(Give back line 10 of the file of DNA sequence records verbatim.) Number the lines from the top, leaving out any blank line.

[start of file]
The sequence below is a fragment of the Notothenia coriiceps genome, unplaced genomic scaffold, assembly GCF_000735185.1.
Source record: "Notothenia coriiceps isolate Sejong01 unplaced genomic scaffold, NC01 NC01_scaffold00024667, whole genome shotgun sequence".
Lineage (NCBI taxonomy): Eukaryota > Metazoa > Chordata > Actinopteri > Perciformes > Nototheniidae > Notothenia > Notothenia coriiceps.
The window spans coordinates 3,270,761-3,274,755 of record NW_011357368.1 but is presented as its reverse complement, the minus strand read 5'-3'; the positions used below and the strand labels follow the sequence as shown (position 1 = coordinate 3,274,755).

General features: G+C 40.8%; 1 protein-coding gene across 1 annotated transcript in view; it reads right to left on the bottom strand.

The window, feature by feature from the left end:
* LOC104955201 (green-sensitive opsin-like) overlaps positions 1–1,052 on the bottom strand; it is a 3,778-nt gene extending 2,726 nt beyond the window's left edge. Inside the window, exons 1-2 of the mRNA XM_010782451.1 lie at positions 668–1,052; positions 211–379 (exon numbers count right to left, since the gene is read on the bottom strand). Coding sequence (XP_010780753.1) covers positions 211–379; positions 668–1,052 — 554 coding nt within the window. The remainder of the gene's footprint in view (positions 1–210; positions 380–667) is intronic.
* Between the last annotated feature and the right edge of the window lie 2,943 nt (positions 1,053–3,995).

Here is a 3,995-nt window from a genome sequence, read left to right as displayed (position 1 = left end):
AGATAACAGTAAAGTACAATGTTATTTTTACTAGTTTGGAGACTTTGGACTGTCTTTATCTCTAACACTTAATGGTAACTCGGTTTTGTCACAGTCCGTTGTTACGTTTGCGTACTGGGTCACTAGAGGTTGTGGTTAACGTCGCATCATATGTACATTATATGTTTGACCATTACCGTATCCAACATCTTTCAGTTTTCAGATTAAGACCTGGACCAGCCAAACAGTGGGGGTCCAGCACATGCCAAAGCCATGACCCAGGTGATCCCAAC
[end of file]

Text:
AGATAACAGTAAAGTACAATGTTATTTTTACTAGTTTGGAGACTTTGGACTGTCTTTATCTCTAACACTTAATGGTAACTCGGTTTTGTCACAGTCCGTTGTTACGTTTGCGTACTGGGTCACTAGAGGTTGTGGTTAACGTCGCATCATATGTACATTATATGTTTGACCATTACCGTATCCAACATCTTTCAGTTTTCAGATTAAGACCTGGACCAGCCAAACAGTGGGGGTCCAGCACATGCCAAAGCCATGACCCAGGTGATCCCAAC